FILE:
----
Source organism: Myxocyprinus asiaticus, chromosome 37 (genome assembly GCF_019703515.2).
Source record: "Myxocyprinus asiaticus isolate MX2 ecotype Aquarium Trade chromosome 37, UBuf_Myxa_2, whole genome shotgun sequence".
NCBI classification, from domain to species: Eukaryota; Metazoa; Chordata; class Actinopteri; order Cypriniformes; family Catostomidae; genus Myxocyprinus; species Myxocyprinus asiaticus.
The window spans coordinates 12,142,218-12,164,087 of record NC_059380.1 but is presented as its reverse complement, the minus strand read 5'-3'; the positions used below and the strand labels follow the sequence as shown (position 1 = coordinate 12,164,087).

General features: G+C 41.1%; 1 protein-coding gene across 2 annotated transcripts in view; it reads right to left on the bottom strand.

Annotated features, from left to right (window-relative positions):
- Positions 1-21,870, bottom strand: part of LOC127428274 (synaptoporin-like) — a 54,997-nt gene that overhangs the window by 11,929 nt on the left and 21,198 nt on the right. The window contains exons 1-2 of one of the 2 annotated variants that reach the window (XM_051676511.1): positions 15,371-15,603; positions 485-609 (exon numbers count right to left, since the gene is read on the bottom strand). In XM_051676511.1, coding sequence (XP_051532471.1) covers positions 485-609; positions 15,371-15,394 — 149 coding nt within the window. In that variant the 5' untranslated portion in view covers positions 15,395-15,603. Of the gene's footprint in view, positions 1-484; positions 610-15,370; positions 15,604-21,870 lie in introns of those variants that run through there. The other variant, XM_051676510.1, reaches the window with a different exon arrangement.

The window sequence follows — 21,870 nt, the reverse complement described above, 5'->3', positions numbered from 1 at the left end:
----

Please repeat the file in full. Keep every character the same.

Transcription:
Source organism: Myxocyprinus asiaticus, chromosome 37 (genome assembly GCF_019703515.2).
Source record: "Myxocyprinus asiaticus isolate MX2 ecotype Aquarium Trade chromosome 37, UBuf_Myxa_2, whole genome shotgun sequence".
NCBI classification, from domain to species: Eukaryota; Metazoa; Chordata; class Actinopteri; order Cypriniformes; family Catostomidae; genus Myxocyprinus; species Myxocyprinus asiaticus.
The window spans coordinates 12,142,218-12,164,087 of record NC_059380.1 but is presented as its reverse complement, the minus strand read 5'-3'; the positions used below and the strand labels follow the sequence as shown (position 1 = coordinate 12,164,087).

General features: G+C 41.1%; 1 protein-coding gene across 2 annotated transcripts in view; it reads right to left on the bottom strand.

Annotated features, from left to right (window-relative positions):
- Positions 1-21,870, bottom strand: part of LOC127428274 (synaptoporin-like) — a 54,997-nt gene that overhangs the window by 11,929 nt on the left and 21,198 nt on the right. The window contains exons 1-2 of one of the 2 annotated variants that reach the window (XM_051676511.1): positions 15,371-15,603; positions 485-609 (exon numbers count right to left, since the gene is read on the bottom strand). In XM_051676511.1, coding sequence (XP_051532471.1) covers positions 485-609; positions 15,371-15,394 — 149 coding nt within the window. In that variant the 5' untranslated portion in view covers positions 15,395-15,603. Of the gene's footprint in view, positions 1-484; positions 610-15,370; positions 15,604-21,870 lie in introns of those variants that run through there. The other variant, XM_051676510.1, reaches the window with a different exon arrangement.

The window sequence follows — 21,870 nt, the reverse complement described above, 5'->3', positions numbered from 1 at the left end: